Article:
The biggest challenge in treating anorexia nervosa is having the person recognize that they have an illness. Most persons with anorexia nervosa deny that they have an eating disorder. Individuals often enter treatment only once their condition is fairly advanced.
The goals of treatment are to first restore normal body weight and eating habits. A weight gain of 1 - 3 pounds per week is considered a safe goal.
A number of different programs have been designed to treat anorexia. Sometimes weight gain is achieved using schedules for eating, decreased physical activity, and increased social activity, either on an inpatient or outpatient basis. Many patients start with a short hospital stay and continue to follow-up with a day treatment program.
Care providers who are usually involved in these programs include nurse practitioners, physicians, a nutritionist or dietitian, and mental health care providers.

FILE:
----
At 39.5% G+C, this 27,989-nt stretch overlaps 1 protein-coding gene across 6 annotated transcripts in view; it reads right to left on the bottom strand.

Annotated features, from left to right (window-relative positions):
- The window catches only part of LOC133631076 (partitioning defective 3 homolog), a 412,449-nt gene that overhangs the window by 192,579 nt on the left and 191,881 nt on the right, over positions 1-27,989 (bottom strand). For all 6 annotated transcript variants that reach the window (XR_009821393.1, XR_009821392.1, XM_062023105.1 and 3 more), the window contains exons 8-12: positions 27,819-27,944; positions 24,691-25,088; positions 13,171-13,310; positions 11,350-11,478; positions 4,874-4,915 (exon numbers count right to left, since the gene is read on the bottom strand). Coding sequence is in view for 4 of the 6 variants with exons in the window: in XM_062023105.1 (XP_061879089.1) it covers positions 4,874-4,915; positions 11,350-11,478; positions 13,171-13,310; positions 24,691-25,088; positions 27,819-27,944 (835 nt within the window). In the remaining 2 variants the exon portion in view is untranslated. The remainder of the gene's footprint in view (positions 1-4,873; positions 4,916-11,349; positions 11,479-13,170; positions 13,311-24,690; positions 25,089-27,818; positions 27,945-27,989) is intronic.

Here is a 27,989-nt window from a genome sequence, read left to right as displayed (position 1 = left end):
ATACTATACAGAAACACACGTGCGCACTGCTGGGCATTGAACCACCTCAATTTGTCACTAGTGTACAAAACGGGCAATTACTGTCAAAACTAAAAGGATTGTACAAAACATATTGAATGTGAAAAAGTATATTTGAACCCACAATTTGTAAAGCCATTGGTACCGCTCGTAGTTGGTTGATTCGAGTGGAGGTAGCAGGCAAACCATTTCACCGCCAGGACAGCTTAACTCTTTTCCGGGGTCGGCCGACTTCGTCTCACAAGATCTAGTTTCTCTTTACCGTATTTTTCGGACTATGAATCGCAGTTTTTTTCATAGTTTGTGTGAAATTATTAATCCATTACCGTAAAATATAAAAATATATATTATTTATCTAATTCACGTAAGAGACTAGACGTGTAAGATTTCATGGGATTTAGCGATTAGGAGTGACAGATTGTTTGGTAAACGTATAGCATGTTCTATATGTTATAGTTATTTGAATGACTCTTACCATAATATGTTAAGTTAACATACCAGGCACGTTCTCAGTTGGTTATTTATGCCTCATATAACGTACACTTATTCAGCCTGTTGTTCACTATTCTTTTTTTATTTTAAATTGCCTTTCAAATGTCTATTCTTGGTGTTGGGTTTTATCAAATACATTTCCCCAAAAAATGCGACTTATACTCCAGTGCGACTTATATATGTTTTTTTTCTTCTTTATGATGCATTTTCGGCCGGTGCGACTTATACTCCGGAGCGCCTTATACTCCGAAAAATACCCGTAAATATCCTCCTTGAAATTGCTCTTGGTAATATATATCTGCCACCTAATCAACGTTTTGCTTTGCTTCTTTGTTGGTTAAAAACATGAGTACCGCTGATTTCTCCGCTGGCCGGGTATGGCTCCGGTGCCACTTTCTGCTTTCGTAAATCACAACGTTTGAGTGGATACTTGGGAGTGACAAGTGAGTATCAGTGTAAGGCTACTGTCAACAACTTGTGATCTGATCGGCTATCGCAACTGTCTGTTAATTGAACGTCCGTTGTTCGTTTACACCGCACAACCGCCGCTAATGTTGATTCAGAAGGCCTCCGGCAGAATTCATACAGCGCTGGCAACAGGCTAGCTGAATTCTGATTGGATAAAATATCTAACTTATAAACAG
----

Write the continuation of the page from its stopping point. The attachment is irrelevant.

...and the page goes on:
Treatment is often very challenging, and it requires hard work by patients and their families. Many therapies are likely to be tried until the patient succeeds in overcoming this disorder.
Patients may drop out of programs if they have unrealistic expectations of being "cured" with therapy alone.
Although a short hospital stay is a common way to start treatment, a longer hospital stay may be needed if:
- The person has lost a lot of weight, such as being below 70% of their ideal body weight for their age and height. Severe and life-threatening malnutrition may require feedings through a vein or stomach tube.
- Weight loss continues despite treatment
- Medical complications, such as heart problems, confusion, or low potassium levels develop
- The person has severe depression or thinks about committing suicide